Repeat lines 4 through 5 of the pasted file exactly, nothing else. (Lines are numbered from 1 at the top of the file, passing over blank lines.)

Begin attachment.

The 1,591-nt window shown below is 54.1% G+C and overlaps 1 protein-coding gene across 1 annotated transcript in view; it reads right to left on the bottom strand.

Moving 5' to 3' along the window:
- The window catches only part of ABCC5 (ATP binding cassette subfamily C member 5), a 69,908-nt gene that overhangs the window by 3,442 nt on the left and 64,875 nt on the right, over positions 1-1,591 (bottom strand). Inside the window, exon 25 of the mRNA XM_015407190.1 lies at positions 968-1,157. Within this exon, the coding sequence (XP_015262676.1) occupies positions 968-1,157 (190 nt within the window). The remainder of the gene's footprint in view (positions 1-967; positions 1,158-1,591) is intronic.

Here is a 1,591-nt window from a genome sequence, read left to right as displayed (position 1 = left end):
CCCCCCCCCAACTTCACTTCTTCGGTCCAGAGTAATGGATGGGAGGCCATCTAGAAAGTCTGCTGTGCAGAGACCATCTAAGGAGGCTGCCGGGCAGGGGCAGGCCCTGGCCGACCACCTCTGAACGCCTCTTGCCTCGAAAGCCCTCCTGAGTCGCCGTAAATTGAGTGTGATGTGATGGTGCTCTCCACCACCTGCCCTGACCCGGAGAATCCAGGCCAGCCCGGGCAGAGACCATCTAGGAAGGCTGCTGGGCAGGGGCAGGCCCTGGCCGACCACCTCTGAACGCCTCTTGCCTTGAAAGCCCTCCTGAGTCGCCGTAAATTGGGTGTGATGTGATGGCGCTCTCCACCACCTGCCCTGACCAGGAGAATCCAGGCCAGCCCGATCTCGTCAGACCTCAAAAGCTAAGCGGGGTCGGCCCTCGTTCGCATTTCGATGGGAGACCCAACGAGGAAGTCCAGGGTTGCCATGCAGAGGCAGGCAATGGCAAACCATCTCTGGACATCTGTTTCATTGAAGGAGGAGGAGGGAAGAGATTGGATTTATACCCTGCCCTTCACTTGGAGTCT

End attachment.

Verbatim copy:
Here is a 1,591-nt window from a genome sequence, read left to right as displayed (position 1 = left end):
CCCCCCCCCAACTTCACTTCTTCGGTCCAGAGTAATGGATGGGAGGCCATCTAGAAAGTCTGCTGTGCAGAGACCATCTAAGGAGGCTGCCGGGCAGGGGCAGGCCCTGGCCGACCACCTCTGAACGCCTCTTGCCTCGAAAGCCCTCCTGAGTCGCCGTAAATTGAGTGTGATGTGATGGTGCTCTCCACCACCTGCCCTGACCCGGAGAATCCAGGCCAGCCCGGGCAGAGACCATCTAGGAAGGCTGCTGGGCAGGGGCAGGCCCTGGCCGACCACCTCTGAACGCCTCTTGCCTTGAAAGCCCTCCTGAGTCGCCGTAAATTGGGTGTGATGTGATGGCGCTCTCCACCACCTGCCCTGACCAGGAGAATCCAGGCCAGCCCGATCTCGTCAGACCTCAAAAGCTAAGCGGGGTCGGCCCTCGTTCGCATTTCGATGGGAGACCCAACGAGGAAGTCCAGGGTTGCCATGCAGAGGCAGGCAATGGCAAACCATCTCTGGACATCTGTTTCATTGAAGGAGGAGGAGGGAAGAGATTGGATTTATACCCTGCCCTTCACTTGGAGTCT